Wheeler not only has to manage an enormously complex spectrum auction next year, he faces two huge policy debates: the battle over net neutrality and the ramifications of the telecom industry’s transition to IP.
[qi:105] Hey Comcast, Federal Communications Commission Chairman Julius Genachowski has two words for you: network neutrality.
Actually he has more than two words. In an interview with TheHill.com, Chairman Genachowski said, “One thing I would say so that there is no confusion out there is that this FCC will support net neutrality and will enforce any violation of net neutrality principles.” The statement seems to be a direct answer to Comcast, which has questioned the legality of the FCC’s enforcement of network neutrality.
Comcast has filed an appeal of an FCC decision issued last August that rapped the broadband service provider on the knuckles for blocking P2P files using a special type of network management techniques. Comcast doesn’t believe the FCC has the authority when it comes to enforcing network neutrality. The FCC has until Sept. 21 to respond.
Chairman Genachowski told the Congress Daily that his general counsel, Austin Schlick, was “focusing on what exactly the right strategy is” in this fight with Comcast. He also told the publication that even though the FCC is focused on the National Broadband Stimulus, network neutrality remains a top priority.
Frank, one of our readers, noticed that lately I’ve been thinking about replacing my first-generation iPhone. He shot me a link to the BBC site, where they’ve uncovered a top-secret phone project. My curiosity got the better of me, plus I haven’t met a link that I couldn’t click…aside from obvious spam and scams, that is. Color me impressed with the video I saw.
The phone itself isn’t a looker although it reminds me of an iPod, but the interaction features are interesting. Created by a company that specializes in creating military equipment, the Zumba Lumba phone is two pieces: a think handset for the guts and a rather large earpiece that fits over your ear. The innovation here is that you don’t use the handset for much other than the processing and voice bits. Interaction is done by voice with the earpiece. Receive a text message and the phone will whisper it in your year. Want to respond via text message? Simply press a button and speak your message.
Your contacts aren’t even stored on the phone. They’re managed online and the phone grabs the data it needs when required. Dean McEvoy, the company CEO, says the phone is useless to anyone else if you lose it. I’m assuming that’s because there’s little to no data on the phone and it can’t make calls without your authorization. It probably won’t be out when I’m ready for a new handset, but the text-to-speech bit sounds incredible. For now, I’ll have to stick with using the free Melodis Dialer on my iPhone, which is amazingly accurate, but doesn’t let me compose a text message by speech. Thanks Frank!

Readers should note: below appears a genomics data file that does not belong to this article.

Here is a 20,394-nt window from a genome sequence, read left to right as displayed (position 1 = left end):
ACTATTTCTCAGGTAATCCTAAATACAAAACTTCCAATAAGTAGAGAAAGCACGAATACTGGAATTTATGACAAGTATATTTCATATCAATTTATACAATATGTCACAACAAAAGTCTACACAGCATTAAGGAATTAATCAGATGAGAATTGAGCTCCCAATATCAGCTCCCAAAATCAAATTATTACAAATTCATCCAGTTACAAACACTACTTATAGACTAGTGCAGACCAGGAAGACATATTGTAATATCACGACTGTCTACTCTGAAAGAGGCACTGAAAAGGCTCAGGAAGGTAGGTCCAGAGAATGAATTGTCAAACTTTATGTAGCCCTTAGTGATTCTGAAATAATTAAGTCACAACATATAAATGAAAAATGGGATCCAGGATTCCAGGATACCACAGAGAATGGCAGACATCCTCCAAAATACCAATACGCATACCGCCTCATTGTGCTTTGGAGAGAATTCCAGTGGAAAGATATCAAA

BusinessWeek today has a short list of the people being considered to head up the Federal Communications Commission. The decision as to who will be appointed FCC Chair is a critical one, for in coming years the country faces some major issues that will need to be addressed head on — not from a corporate, but from a citizen perspective, including Network Neutrality, the availability of broadband, telecom competition and privacy. Among those in the running are:
- Julia Johnson: Florida consultant and chairperson of the Video Access Alliance who also sits on the board of the networks builder MasTec (s mtz).
- Mignon Clyburn: Commissioner for the Public Service Commission of South Carolina and daughter of House Majority Whip Jim Clyburn.
- Blair Levin: Managing director at investment firm Stifel Nicolaus and former FCC Chairman Reed Hundt’s chief of staff.
- Scott Blake Harris: Managing partner with law firm Harris, Wiltshire & Grannis, where he has represented technology and telecom companies.
- Larry Strickling: Currently works for policy think tank Aspen Institute, a Harvard Law School grad, and previously worked for Broadwing, which was acquired by Level 3 (s lvlt).
The Obama team is taking recommendations from former FCC Chairmen Bill Kennard and Reed Hundt, along with Henry Rivera, a lawyer who works for the law firm Wiley Rein and represents companies including AT&T (s T), Verizon (s vz), Viacom (s via.b) and Sirius Satellite Radio (s siri).
Those three folks, with their links to powerful communication companies, represent the old guard. And that is why I am really scared that we might be getting yet another ineffectual, bureaucratic FCC chair who puts special interests ahead of taxpayer needs. Current Chairman Kevin Martin just happens to be one of the more disappointing of the bunch.
If I had to pick from the above-mentioned short list, Levin and Strickling would be on my short list of candidates. Nevertheless, President-elect Obama should look outside the beltway and find someone who truly represents the taxpayers.
Tom Evslin, who is a retired telecom executive, is the kind of person I would expect to be in the FCC. He knows the machinations of the big companies and at the same time is an Internet liberal who can keep broadband providers and their anti-consumer tricks under check.
Who would you like to see named as chair?
FCC Chairman Kevin Martin has recently taken up a populist and politically lucrative crusade against Comcast and its nefarious efforts to block certain kinds of traffic. But this is nothing more than a diversionary tactic, one aimed at taking attention away from the service providers’ implementation of metered broadband.